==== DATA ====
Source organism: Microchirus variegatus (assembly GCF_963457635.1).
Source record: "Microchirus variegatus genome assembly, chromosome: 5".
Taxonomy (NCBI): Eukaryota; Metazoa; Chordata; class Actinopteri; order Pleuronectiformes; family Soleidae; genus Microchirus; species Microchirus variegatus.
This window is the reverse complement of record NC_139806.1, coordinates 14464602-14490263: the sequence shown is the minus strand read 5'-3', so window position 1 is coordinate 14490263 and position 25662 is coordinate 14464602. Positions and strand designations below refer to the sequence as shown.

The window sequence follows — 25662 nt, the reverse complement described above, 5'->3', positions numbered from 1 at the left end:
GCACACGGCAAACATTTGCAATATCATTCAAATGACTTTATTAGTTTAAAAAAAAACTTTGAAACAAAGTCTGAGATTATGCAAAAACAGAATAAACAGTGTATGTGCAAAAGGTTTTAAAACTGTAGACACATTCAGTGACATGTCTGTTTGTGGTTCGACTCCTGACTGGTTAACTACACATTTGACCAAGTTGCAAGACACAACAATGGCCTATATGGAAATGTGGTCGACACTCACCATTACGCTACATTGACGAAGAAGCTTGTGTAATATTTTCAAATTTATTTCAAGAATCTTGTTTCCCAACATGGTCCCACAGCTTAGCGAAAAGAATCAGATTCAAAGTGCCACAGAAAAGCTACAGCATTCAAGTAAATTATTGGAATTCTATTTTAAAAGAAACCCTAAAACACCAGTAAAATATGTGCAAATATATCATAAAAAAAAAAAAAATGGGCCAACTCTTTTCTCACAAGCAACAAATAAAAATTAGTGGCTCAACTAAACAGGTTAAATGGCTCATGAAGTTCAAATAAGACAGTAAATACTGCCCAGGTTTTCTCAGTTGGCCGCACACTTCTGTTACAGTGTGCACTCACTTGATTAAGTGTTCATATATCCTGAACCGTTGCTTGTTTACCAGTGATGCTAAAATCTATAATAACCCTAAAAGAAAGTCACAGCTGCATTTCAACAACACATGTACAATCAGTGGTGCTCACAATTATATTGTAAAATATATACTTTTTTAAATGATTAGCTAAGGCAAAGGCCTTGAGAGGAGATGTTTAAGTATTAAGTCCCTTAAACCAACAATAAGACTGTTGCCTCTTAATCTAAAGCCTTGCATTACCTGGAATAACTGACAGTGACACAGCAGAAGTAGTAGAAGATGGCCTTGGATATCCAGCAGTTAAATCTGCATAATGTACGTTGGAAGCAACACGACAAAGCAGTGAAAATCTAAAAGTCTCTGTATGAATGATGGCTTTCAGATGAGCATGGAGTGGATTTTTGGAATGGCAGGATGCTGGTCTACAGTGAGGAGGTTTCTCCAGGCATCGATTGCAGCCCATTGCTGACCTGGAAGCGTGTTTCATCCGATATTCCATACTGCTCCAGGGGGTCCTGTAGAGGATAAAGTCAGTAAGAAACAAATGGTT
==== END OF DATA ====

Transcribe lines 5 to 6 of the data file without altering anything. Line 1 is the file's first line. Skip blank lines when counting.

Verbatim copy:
The window sequence follows — 25662 nt, the reverse complement described above, 5'->3', positions numbered from 1 at the left end:
GCACACGGCAAACATTTGCAATATCATTCAAATGACTTTATTAGTTTAAAAAAAAACTTTGAAACAAAGTCTGAGATTATGCAAAAACAGAATAAACAGTGTATGTGCAAAAGGTTTTAAAACTGTAGACACATTCAGTGACATGTCTGTTTGTGGTTCGACTCCTGACTGGTTAACTACACATTTGACCAAGTTGCAAGACACAACAATGGCCTATATGGAAATGTGGTCGACACTCACCATTACGCTACATTGACGAAGAAGCTTGTGTAATATTTTCAAATTTATTTCAAGAATCTTGTTTCCCAACATGGTCCCACAGCTTAGCGAAAAGAATCAGATTCAAAGTGCCACAGAAAAGCTACAGCATTCAAGTAAATTATTGGAATTCTATTTTAAAAGAAACCCTAAAACACCAGTAAAATATGTGCAAATATATCATAAAAAAAAAAAAAATGGGCCAACTCTTTTCTCACAAGCAACAAATAAAAATTAGTGGCTCAACTAAACAGGTTAAATGGCTCATGAAGTTCAAATAAGACAGTAAATACTGCCCAGGTTTTCTCAGTTGGCCGCACACTTCTGTTACAGTGTGCACTCACTTGATTAAGTGTTCATATATCCTGAACCGTTGCTTGTTTACCAGTGATGCTAAAATCTATAATAACCCTAAAAGAAAGTCACAGCTGCATTTCAACAACACATGTACAATCAGTGGTGCTCACAATTATATTGTAAAATATATACTTTTTTAAATGATTAGCTAAGGCAAAGGCCTTGAGAGGAGATGTTTAAGTATTAAGTCCCTTAAACCAACAATAAGACTGTTGCCTCTTAATCTAAAGCCTTGCATTACCTGGAATAACTGACAGTGACACAGCAGAAGTAGTAGAAGATGGCCTTGGATATCCAGCAGTTAAATCTGCATAATGTACGTTGGAAGCAACACGACAAAGCAGTGAAAATCTAAAAGTCTCTGTATGAATGATGGCTTTCAGATGAGCATGGAGTGGATTTTTGGAATGGCAGGATGCTGGTCTACAGTGAGGAGGTTTCTCCAGGCATCGATTGCAGCCCATTGCTGACCTGGAAGCGTGTTTCATCCGATATTCCATACTGCTCCAGGGGGTCCTGTAGAGGATAAAGTCAGTAAGAAACAAATGGTT